Partnerships with other agencies can be very productive — but they can also prove to be an unhelpful distraction.
Tread slowly into these relationships, just as you would if you brought on an equity partner in your business. It takes time to learn how you work with each other and what kind of terms for the partnership will be best.
The best partnerships usually develop organically because you found yourself working alongside another agency on a project or one of you was hired by the other to get some work done.
Be careful about overestimating the returns on a partnership, however. The biggest benefits usually come in the earliest days as the agencies move through their lowest-hanging fruit to pass along.
Most — though not all — partnerships end up being one-way streets despite the best of intentions on both sides. That’s not necessarily a bad thing, but you need to be realistic about it.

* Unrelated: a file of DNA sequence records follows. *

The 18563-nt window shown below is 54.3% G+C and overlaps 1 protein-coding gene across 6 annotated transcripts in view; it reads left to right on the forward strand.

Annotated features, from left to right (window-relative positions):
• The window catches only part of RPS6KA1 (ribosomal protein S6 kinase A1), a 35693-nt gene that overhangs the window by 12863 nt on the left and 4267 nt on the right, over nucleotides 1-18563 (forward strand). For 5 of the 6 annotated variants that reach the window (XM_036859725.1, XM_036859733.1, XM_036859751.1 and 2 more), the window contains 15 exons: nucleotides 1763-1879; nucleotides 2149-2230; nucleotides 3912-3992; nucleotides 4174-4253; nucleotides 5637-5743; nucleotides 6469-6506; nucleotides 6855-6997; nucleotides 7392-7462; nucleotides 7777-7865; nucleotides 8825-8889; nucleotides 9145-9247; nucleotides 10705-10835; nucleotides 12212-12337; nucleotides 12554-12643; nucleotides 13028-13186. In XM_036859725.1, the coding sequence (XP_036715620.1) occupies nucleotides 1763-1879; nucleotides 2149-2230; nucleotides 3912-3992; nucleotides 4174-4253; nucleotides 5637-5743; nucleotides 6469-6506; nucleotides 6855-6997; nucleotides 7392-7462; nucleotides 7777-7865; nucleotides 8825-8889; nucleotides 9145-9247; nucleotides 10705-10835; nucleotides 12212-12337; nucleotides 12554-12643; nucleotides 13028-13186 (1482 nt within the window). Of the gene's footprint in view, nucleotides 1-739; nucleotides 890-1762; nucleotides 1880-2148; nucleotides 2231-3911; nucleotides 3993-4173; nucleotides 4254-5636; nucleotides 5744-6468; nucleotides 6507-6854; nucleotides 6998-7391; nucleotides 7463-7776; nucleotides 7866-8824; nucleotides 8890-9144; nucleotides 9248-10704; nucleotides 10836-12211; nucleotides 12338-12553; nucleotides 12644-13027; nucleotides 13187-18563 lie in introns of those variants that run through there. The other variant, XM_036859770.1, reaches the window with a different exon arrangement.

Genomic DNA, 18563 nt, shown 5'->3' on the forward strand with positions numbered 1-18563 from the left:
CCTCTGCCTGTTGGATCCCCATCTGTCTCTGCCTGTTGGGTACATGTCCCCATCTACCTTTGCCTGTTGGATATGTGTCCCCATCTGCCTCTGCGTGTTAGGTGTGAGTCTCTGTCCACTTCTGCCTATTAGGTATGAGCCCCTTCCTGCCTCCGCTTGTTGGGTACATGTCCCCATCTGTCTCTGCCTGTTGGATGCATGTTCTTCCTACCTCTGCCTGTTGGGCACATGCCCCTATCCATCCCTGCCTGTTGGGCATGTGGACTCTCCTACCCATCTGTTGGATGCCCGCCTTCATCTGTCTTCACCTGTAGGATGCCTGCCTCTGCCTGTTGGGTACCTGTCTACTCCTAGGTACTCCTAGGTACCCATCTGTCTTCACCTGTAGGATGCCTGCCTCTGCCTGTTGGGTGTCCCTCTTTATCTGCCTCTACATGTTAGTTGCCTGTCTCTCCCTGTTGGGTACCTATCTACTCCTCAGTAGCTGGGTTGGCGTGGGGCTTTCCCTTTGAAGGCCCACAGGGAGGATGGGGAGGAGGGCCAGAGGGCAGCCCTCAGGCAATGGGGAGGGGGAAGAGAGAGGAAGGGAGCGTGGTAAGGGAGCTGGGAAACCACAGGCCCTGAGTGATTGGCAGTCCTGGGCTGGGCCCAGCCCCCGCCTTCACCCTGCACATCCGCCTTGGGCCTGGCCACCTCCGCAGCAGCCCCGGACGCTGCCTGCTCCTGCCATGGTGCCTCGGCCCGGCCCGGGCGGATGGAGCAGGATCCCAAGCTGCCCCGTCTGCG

Good partners supplement the work you do but are not directly competitive. If you are simply an overflow handler for their own work, chances are it will dry up at some point.
Similarly, if they currently offer (or are thinking about offering) the service that you provide, you may find yourself educating them about how to do the work effectively before they do it themselves. Again, that’s not necessarily bad as long as you understand it.
Finally, don’t look to partnerships to solve your business development problems. You likely won’t be able to rely solely on partnerships to fill your revenue needs, so be sure you have an effective approach that includes partnerships as just one of the prongs.